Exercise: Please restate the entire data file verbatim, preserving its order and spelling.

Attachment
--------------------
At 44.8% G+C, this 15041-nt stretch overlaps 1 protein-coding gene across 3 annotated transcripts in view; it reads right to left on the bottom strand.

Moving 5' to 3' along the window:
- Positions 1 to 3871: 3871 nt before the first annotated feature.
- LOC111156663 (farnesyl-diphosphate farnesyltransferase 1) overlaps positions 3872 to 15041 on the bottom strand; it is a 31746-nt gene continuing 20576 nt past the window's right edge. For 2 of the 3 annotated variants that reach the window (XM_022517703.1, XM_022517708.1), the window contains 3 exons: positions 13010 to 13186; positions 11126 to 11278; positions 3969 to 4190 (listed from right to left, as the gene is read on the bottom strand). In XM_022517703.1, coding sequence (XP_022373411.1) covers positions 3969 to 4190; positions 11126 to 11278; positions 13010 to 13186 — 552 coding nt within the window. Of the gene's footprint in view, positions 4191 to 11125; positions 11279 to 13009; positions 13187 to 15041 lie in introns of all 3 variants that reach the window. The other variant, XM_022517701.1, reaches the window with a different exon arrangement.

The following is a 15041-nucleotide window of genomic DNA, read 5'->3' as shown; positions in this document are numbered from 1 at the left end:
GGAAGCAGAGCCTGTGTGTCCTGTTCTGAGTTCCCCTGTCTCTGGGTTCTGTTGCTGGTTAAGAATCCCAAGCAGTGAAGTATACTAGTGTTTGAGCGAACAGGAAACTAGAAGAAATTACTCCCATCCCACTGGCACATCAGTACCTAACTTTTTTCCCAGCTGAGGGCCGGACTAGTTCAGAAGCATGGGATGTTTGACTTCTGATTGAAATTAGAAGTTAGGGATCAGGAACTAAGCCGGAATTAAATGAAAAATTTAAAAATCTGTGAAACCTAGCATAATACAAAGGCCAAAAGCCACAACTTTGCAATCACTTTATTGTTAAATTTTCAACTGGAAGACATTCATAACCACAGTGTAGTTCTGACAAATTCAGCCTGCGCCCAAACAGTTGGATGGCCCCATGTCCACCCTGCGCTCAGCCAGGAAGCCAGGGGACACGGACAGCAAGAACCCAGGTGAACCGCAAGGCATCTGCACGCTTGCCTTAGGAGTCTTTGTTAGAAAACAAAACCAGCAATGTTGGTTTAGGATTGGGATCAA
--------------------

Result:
At 44.8% G+C, this 15041-nt stretch overlaps 1 protein-coding gene across 3 annotated transcripts in view; it reads right to left on the bottom strand.

Moving 5' to 3' along the window:
- Positions 1 to 3871: 3871 nt before the first annotated feature.
- LOC111156663 (farnesyl-diphosphate farnesyltransferase 1) overlaps positions 3872 to 15041 on the bottom strand; it is a 31746-nt gene continuing 20576 nt past the window's right edge. For 2 of the 3 annotated variants that reach the window (XM_022517703.1, XM_022517708.1), the window contains 3 exons: positions 13010 to 13186; positions 11126 to 11278; positions 3969 to 4190 (listed from right to left, as the gene is read on the bottom strand). In XM_022517703.1, coding sequence (XP_022373411.1) covers positions 3969 to 4190; positions 11126 to 11278; positions 13010 to 13186 — 552 coding nt within the window. Of the gene's footprint in view, positions 4191 to 11125; positions 11279 to 13009; positions 13187 to 15041 lie in introns of all 3 variants that reach the window. The other variant, XM_022517701.1, reaches the window with a different exon arrangement.

The following is a 15041-nucleotide window of genomic DNA, read 5'->3' as shown; positions in this document are numbered from 1 at the left end:
GGAAGCAGAGCCTGTGTGTCCTGTTCTGAGTTCCCCTGTCTCTGGGTTCTGTTGCTGGTTAAGAATCCCAAGCAGTGAAGTATACTAGTGTTTGAGCGAACAGGAAACTAGAAGAAATTACTCCCATCCCACTGGCACATCAGTACCTAACTTTTTTCCCAGCTGAGGGCCGGACTAGTTCAGAAGCATGGGATGTTTGACTTCTGATTGAAATTAGAAGTTAGGGATCAGGAACTAAGCCGGAATTAAATGAAAAATTTAAAAATCTGTGAAACCTAGCATAATACAAAGGCCAAAAGCCACAACTTTGCAATCACTTTATTGTTAAATTTTCAACTGGAAGACATTCATAACCACAGTGTAGTTCTGACAAATTCAGCCTGCGCCCAAACAGTTGGATGGCCCCATGTCCACCCTGCGCTCAGCCAGGAAGCCAGGGGACACGGACAGCAAGAACCCAGGTGAACCGCAAGGCATCTGCACGCTTGCCTTAGGAGTCTTTGTTAGAAAACAAAACCAGCAATGTTGGTTTAGGATTGGGATCAA